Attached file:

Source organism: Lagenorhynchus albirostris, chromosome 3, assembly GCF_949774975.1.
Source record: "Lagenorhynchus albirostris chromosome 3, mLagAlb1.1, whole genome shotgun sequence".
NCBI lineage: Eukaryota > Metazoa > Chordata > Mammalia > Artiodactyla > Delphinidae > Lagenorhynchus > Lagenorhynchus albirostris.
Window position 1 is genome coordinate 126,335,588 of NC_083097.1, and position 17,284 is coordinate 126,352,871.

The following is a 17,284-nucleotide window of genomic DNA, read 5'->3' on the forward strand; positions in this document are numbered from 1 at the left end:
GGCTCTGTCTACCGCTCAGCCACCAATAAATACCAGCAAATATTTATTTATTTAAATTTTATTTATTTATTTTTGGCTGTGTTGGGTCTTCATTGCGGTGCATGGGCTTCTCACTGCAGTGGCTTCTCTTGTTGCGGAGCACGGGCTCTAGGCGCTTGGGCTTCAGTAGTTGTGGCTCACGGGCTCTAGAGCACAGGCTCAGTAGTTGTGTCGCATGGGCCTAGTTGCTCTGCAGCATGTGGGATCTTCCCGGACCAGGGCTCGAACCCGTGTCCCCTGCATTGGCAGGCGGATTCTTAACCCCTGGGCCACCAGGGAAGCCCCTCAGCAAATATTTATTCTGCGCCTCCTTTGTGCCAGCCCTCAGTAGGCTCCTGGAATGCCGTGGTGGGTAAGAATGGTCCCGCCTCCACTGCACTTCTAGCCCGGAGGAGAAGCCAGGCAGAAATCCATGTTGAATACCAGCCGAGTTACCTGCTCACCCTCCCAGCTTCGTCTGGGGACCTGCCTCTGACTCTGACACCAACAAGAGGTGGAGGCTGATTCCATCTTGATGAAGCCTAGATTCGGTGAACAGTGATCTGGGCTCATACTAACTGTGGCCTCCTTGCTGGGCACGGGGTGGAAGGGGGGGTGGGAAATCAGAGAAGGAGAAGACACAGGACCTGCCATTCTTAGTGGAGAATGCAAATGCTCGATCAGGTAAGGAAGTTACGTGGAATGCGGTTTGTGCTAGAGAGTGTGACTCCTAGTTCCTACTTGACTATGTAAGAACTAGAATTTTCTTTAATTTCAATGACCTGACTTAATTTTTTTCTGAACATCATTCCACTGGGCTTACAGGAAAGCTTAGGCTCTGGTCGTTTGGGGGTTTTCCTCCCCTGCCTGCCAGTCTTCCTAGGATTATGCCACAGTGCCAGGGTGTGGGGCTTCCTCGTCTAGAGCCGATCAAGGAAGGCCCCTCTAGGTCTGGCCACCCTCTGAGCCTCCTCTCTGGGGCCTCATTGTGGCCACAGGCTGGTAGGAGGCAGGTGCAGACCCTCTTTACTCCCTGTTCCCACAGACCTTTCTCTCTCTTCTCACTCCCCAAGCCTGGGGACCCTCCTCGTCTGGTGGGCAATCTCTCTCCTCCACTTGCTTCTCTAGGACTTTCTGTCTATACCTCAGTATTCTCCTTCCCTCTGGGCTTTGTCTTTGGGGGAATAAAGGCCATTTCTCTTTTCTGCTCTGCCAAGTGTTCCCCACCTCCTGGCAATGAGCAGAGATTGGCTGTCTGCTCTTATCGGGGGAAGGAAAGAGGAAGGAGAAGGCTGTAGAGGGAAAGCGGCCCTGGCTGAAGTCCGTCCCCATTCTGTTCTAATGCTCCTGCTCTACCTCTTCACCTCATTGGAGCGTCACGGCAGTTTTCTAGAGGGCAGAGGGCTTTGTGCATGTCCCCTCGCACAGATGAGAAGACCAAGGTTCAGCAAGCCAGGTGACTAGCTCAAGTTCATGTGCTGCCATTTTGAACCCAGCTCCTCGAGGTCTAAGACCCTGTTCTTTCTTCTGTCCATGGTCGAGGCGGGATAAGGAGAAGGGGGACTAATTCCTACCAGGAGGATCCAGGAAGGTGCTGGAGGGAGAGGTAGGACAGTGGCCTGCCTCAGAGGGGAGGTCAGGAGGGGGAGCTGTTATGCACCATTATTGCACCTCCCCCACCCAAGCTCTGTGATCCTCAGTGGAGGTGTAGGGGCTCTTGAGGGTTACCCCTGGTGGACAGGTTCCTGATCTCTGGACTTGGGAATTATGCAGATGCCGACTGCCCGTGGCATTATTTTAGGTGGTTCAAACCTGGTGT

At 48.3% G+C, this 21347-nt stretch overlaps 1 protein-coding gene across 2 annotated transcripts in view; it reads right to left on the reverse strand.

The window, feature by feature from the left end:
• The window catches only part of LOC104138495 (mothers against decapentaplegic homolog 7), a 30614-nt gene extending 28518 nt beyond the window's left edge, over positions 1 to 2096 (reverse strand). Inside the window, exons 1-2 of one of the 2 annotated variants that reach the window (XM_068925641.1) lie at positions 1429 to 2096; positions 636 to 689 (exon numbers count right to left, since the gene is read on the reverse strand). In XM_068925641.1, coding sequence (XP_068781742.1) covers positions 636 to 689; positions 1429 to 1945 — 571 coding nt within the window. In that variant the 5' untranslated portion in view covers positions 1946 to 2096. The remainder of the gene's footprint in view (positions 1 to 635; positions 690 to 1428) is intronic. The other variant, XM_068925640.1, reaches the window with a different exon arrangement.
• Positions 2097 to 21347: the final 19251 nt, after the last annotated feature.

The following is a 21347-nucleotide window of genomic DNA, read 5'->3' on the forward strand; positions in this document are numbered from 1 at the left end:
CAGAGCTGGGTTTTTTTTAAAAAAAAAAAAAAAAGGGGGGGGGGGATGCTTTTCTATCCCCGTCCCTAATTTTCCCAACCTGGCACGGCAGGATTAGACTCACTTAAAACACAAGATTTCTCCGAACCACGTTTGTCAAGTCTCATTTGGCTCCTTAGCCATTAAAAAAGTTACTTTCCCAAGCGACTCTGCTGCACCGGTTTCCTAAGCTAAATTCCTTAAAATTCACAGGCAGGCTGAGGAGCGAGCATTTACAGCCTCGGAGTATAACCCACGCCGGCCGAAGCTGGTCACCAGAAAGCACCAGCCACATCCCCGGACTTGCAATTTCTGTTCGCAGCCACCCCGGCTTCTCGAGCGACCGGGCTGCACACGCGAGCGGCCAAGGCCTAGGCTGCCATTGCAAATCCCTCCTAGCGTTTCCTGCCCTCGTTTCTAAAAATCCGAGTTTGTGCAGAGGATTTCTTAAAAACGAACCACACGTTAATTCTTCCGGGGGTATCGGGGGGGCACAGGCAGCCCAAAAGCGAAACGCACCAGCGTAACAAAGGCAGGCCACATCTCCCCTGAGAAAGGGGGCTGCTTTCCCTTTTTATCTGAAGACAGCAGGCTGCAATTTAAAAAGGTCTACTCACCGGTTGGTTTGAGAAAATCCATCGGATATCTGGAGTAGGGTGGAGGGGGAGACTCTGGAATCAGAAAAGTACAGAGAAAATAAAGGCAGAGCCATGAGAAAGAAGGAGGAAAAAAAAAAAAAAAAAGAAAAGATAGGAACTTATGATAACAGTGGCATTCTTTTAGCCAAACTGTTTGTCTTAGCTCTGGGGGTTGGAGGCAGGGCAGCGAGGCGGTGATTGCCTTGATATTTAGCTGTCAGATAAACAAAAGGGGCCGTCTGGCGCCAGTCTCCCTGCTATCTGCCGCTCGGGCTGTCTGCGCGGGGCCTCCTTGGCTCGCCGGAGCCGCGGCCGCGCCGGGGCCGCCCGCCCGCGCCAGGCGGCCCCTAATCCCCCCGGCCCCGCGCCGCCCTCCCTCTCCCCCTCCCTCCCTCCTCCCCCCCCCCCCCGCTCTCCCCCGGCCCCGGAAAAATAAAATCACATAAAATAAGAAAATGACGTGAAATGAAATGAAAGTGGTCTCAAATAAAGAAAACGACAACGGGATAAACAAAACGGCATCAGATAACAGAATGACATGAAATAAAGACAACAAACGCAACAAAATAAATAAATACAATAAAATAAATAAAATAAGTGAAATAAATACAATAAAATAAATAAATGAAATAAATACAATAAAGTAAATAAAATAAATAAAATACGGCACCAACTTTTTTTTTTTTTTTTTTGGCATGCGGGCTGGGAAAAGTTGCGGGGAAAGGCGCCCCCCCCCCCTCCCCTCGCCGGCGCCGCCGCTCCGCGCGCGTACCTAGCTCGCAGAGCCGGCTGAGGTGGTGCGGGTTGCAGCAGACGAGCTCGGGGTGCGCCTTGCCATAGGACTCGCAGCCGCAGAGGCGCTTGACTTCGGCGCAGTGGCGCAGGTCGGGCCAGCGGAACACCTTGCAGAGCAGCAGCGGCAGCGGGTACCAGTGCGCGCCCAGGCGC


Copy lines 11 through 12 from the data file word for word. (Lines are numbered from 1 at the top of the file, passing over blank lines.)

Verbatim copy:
The following is a 21347-nucleotide window of genomic DNA, read 5'->3' on the forward strand; positions in this document are numbered from 1 at the left end:
CAGAGCTGGGTTTTTTTTAAAAAAAAAAAAAAAAGGGGGGGGGGGATGCTTTTCTATCCCCGTCCCTAATTTTCCCAACCTGGCACGGCAGGATTAGACTCACTTAAAACACAAGATTTCTCCGAACCACGTTTGTCAAGTCTCATTTGGCTCCTTAGCCATTAAAAAAGTTACTTTCCCAAGCGACTCTGCTGCACCGGTTTCCTAAGCTAAATTCCTTAAAATTCACAGGCAGGCTGAGGAGCGAGCATTTACAGCCTCGGAGTATAACCCACGCCGGCCGAAGCTGGTCACCAGAAAGCACCAGCCACATCCCCGGACTTGCAATTTCTGTTCGCAGCCACCCCGGCTTCTCGAGCGACCGGGCTGCACACGCGAGCGGCCAAGGCCTAGGCTGCCATTGCAAATCCCTCCTAGCGTTTCCTGCCCTCGTTTCTAAAAATCCGAGTTTGTGCAGAGGATTTCTTAAAAACGAACCACACGTTAATTCTTCCGGGGGTATCGGGGGGGCACAGGCAGCCCAAAAGCGAAACGCACCAGCGTAACAAAGGCAGGCCACATCTCCCCTGAGAAAGGGGGCTGCTTTCCCTTTTTATCTGAAGACAGCAGGCTGCAATTTAAAAAGGTCTACTCACCGGTTGGTTTGAGAAAATCCATCGGATATCTGGAGTAGGGTGGAGGGGGAGACTCTGGAATCAGAAAAGTACAGAGAAAATAAAGGCAGAGCCATGAGAAAGAAGGAGGAAAAAAAAAAAAAAAAAGAAAAGATAGGAACTTATGATAACAGTGGCATTCTTTTAGCCAAACTGTTTGTCTTAGCTCTGGGGGTTGGAGGCAGGGCAGCGAGGCGGTGATTGCCTTGATATTTAGCTGTCAGATAAACAAAAGGGGCCGTCTGGCGCCAGTCTCCCTGCTATCTGCCGCTCGGGCTGTCTGCGCGGGGCCTCCTTGGCTCGCCGGAGCCGCGGCCGCGCCGGGGCCGCCCGCCCGCGCCAGGCGGCCCCTAATCCCCCCGGCCCCGCGCCGCCCTCCCTCTCCCCCTCCCTCCCTCCTCCCCCCCCCCCCCGCTCTCCCCCGGCCCCGGAAAAATAAAATCACATAAAATAAGAAAATGACGTGAAATGAAATGAAAGTGGTCTCAAATAAAGAAAACGACAACGGGATAAACAAAACGGCATCAGATAACAGAATGACATGAAATAAAGACAACAAACGCAACAAAATAAATAAATACAATAAAATAAATAAAATAAGTGAAATAAATACAATAAAATAAATAAATGAAATAAATACAATAAAGTAAATAAAATAAATAAAATACGGCACCAACTTTTTTTTTTTTTTTTTTGGCATGCGGGCTGGGAAAAGTTGCGGGGAAAGGCGCCCCCCCCCCCTCCCCTCGCCGGCGCCGCCGCTCCGCGCGCGTACCTAGCTCGCAGAGCCGGCTGAGGTGGTGCGGGTTGCAGCAGACGAGCTCGGGGTGCGCCTTGCCATAGGACTCGCAGCCGCAGAGGCGCTTGACTTCGGCGCAGTGGCGCAGGTCGGGCCAGCGGAACACCTTGCAGAGCAGCAGCGGCAGCGGGTACCAGTGCGCGCCCAGGCGC